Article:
Even as we speak, there is an ongoing conflict between armed groups in certain mineral-rich areas of Central Africa. They are waging war against each other to gain control over minerals that are substantial sources of income. The minerals are used to fund the purchase of weapons and main troops, and child labor is used to mine them.
According to a report by the human rights organization Amnesty International, children as young as seven years old are subjected to hard labor in mine sites for one or two dollars a day without any protective clothing.
Tantalum, tin, tungsten, gold and cobalt are commonly used in a wide range of electronic products, and they are among the most illegally exploited minerals in conflict-affected and high-risk areas. When tantalum, tin, tungsten and gold are used to finance conflict in such conflict-affected and high-risk areas, the U.S. and international society classify them as “conflict minerals” and restrict their distribution.
Responsible minerals refer to minerals that are sourced in a way that respects human rights and the environment. Samsung strives to manage a supply chain of responsible minerals by ensuring our partners comply with the Organization for Economic Cooperation and Development (OECD) Due Diligence Guidance for Responsible Supply Chains of Minerals from Conflict-Affected and High-Risk Areas.
To establish a conflict-free minerals management system and create a standard for smelter certification, Samsung works with other global companies by taking part in umbrella organizations such as the RMI and the EPRM. In 2019, Samsung also launched the “Cobalt for Development” project with BMW Group and BASF and commissioned the Deutsche Gesellschaft für Internationale Zusammenarbeit (GIZ) GmbH to promote responsible mining practices that comply with human rights. In 2020, Volkswagen joined the initiative. In addition to offering training to cobalt miners, the project has also offered the local community better access to education and new income opportunities with training in farming and financial literacy.
Samsung published its 14th Sustainability Report in 2021 as part of its efforts toward continued transparency and by sharing its social, economic and environmental value creation achievements with various stakeholders. Published regularly, the Responsible Minerals Report communicates the efforts that Samsung is making to safeguard the future and protect the environment through a robust supply chain management system and partner participation.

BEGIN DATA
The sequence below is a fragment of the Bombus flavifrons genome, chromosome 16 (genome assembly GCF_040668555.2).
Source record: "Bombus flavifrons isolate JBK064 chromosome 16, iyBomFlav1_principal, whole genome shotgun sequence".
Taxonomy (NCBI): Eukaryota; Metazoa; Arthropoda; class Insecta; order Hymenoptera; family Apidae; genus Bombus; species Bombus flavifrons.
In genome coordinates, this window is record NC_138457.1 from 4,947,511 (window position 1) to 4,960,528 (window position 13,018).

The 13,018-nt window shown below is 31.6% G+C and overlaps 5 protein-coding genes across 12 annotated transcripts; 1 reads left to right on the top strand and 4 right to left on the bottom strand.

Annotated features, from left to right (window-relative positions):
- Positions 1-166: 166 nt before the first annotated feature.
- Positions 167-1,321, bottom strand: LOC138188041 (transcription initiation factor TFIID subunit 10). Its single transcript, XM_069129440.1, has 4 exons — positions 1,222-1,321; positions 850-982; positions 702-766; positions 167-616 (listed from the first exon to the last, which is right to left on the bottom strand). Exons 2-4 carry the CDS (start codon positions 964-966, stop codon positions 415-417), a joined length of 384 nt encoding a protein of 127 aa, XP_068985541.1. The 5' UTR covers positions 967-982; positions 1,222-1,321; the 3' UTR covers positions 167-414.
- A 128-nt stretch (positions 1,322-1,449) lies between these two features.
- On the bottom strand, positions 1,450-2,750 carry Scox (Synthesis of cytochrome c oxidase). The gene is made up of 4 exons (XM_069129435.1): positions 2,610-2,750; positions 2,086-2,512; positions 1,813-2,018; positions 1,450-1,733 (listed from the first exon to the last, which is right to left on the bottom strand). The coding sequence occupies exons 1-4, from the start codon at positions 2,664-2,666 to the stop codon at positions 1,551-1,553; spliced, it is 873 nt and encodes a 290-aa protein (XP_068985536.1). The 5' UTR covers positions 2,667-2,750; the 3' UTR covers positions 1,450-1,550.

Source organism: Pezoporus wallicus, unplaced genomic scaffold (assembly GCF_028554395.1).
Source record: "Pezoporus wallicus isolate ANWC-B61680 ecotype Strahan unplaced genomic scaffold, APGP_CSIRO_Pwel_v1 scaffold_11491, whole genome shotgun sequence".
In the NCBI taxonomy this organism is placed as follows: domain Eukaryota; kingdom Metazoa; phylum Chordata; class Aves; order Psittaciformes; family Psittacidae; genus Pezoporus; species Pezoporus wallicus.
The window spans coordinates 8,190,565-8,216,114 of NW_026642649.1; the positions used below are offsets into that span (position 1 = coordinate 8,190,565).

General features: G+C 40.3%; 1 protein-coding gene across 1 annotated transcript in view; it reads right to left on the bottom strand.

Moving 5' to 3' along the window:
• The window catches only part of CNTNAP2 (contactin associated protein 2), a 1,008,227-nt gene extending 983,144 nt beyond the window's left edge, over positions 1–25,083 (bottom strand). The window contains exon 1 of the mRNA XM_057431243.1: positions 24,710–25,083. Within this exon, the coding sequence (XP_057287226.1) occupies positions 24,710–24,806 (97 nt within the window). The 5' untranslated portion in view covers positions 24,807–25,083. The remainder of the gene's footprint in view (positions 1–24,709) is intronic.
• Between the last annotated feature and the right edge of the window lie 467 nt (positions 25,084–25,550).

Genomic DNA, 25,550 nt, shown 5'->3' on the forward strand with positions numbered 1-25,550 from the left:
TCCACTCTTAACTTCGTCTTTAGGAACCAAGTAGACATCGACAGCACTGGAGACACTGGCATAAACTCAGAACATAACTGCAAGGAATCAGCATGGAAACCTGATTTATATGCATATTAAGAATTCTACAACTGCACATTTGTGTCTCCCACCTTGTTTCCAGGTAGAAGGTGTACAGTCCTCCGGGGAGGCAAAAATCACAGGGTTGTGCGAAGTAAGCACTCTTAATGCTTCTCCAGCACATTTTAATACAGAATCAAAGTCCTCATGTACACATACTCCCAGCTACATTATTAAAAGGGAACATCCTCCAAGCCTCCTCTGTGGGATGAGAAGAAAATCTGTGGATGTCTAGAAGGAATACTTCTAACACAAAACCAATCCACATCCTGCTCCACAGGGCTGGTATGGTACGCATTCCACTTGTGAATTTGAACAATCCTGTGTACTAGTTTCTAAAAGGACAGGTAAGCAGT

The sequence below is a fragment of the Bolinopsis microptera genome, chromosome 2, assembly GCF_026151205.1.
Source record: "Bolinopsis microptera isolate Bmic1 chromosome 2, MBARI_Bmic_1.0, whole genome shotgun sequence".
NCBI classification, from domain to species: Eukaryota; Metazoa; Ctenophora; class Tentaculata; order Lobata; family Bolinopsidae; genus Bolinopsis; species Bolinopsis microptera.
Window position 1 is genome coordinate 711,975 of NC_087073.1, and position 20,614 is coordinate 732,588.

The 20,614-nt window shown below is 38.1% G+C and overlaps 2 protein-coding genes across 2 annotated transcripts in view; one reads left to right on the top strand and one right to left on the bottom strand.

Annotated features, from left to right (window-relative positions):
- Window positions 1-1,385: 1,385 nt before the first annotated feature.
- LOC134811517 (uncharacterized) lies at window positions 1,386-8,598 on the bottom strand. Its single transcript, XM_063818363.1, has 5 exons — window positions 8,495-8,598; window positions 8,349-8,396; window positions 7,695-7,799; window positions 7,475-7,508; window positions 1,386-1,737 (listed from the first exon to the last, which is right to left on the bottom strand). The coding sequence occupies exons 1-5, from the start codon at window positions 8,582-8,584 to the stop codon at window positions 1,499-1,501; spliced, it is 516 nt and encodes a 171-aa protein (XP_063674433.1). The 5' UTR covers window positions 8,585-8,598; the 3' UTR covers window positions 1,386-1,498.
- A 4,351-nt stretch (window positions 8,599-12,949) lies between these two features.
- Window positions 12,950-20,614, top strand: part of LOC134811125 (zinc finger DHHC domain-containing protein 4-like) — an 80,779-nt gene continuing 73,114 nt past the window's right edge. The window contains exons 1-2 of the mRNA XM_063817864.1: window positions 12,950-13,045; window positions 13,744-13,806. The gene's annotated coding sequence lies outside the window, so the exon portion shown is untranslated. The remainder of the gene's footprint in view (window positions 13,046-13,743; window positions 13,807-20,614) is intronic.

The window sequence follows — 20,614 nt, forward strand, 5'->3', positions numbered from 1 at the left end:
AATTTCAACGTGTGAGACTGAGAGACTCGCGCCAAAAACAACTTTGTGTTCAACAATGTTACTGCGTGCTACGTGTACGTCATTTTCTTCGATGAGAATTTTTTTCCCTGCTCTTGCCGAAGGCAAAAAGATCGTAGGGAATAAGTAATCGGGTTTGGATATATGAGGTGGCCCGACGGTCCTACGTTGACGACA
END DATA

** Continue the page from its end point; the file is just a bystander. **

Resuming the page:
Complying with the Responsible Business Alliance (RBA), Responsible Minerals Initiative (RMI), European Partnership for Responsible Minerals (EPRM), and OECD standards and collaborating with these organizations in managing the process
To help ensure the sourcing of responsible minerals and manage risks throughout the supply chain, Samsung has implemented the G-SRM System. The system helps promote awareness of the importance of responsible minerals throughout the global supply chain and enables partners to carry out inspections for the use of conflict-affected and high-risk minerals as well as preventive measures against anticipated risks. Materials or parts that do not meet the G-SRM System standards are restricted from being purchased, preventing minerals not responsibly sourced from entering the supply chain.
Samsung only uses minerals from smelters certified by the RMAP, a third-party responsible-mineral-sourcing program validated by the Responsible Business Association (RBA). As a result, minerals illegally mined in conflict-affected and high-risk areas, such as the Democratic Republic of the Congo, are not used in Samsung products. In addition, we have a strict policy that minerals from the waste generated from sites in Korea are to be treated only at smelters that have received RMAP certifications.
Samsung is also striving to achieve a circular economy for minerals. We strengthened our waste management policy so minerals from waste and waste electronics are sent only to RMAP-certified smelters. To promote this practice, we are working with the Korea Urban Mining Association to encourage smelters in Korea to obtain RMAP certification.
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